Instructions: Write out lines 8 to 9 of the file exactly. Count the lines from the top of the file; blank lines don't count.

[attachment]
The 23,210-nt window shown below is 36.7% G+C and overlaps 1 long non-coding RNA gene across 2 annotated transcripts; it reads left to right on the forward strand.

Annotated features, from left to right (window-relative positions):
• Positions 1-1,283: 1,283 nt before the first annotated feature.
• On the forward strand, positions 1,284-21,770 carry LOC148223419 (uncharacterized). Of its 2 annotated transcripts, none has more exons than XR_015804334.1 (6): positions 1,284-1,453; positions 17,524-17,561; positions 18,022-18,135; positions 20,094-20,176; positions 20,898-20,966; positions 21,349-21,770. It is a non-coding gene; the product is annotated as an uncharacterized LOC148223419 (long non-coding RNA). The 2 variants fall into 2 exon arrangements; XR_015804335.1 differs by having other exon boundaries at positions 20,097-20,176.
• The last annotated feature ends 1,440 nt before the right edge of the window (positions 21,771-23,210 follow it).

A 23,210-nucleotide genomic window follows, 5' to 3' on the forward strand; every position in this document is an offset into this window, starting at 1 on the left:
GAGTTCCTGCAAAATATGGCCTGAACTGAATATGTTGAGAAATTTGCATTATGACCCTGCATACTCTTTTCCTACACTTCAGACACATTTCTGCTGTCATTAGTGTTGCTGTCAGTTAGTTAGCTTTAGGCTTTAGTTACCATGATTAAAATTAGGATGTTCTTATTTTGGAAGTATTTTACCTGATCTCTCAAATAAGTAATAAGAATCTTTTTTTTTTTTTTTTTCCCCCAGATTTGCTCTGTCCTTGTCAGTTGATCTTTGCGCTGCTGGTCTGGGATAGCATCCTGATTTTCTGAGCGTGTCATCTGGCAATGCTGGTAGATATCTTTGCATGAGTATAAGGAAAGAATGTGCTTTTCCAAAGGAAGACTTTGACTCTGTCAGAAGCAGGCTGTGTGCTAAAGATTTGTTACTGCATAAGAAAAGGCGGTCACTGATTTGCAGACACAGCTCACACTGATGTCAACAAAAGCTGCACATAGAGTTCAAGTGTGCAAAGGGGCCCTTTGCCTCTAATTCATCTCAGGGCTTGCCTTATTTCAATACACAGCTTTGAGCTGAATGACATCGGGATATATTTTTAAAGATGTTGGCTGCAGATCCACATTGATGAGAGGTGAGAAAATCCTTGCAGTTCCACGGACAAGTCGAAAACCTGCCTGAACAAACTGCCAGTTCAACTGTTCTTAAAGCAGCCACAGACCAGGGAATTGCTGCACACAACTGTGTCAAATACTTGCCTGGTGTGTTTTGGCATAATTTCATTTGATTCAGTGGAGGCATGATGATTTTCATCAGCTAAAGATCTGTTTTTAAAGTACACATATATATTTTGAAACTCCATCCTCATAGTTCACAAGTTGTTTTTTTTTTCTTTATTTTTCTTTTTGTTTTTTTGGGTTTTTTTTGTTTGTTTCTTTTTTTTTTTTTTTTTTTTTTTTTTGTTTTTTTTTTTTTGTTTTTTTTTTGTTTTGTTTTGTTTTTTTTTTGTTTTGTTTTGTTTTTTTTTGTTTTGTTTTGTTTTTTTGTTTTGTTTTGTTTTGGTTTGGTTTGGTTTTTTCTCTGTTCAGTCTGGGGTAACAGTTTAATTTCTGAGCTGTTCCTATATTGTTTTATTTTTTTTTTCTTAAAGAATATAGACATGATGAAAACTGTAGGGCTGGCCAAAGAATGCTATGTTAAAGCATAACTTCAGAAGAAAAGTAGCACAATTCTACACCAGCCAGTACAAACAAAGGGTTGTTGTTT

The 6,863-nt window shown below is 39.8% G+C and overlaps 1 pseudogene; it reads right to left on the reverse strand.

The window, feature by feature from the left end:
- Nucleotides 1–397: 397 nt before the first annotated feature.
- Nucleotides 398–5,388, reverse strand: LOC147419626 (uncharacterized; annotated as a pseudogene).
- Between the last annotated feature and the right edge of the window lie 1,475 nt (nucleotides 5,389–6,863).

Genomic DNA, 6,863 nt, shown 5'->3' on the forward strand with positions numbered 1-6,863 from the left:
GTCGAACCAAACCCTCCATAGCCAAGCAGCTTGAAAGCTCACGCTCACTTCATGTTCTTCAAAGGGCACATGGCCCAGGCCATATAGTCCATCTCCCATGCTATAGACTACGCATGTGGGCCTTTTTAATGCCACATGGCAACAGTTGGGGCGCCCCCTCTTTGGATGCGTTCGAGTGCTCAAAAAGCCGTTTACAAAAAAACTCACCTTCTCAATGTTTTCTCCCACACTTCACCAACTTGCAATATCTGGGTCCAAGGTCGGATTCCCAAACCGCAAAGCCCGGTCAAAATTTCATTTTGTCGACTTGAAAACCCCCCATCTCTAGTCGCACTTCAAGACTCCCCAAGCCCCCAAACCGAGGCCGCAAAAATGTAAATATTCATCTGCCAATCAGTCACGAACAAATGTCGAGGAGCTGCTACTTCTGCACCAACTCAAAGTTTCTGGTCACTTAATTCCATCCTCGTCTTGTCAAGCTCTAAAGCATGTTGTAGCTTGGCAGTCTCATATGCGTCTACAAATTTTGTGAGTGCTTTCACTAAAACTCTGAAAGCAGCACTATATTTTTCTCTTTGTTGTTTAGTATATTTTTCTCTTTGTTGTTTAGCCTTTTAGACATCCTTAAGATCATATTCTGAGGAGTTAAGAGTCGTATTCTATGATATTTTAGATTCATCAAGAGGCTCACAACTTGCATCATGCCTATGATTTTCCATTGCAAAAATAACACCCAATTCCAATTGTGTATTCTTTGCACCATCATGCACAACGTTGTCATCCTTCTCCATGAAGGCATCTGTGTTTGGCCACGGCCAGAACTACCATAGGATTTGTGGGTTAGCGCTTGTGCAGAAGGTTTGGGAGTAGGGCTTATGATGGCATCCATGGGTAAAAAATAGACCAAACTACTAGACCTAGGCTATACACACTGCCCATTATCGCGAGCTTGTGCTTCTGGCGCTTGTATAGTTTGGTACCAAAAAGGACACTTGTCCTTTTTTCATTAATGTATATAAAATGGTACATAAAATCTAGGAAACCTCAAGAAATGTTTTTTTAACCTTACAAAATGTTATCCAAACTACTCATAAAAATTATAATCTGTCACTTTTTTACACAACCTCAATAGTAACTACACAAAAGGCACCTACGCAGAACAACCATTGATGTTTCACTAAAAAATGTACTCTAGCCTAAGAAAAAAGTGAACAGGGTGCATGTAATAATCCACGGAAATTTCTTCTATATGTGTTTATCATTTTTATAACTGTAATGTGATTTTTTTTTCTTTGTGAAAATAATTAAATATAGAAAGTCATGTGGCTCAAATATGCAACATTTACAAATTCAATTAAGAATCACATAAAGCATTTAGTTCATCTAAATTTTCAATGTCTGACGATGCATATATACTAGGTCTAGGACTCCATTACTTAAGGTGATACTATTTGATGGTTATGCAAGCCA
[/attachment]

The 6,863-nt window shown below is 39.8% G+C and overlaps 1 pseudogene; it reads right to left on the reverse strand.

The window, feature by feature from the left end: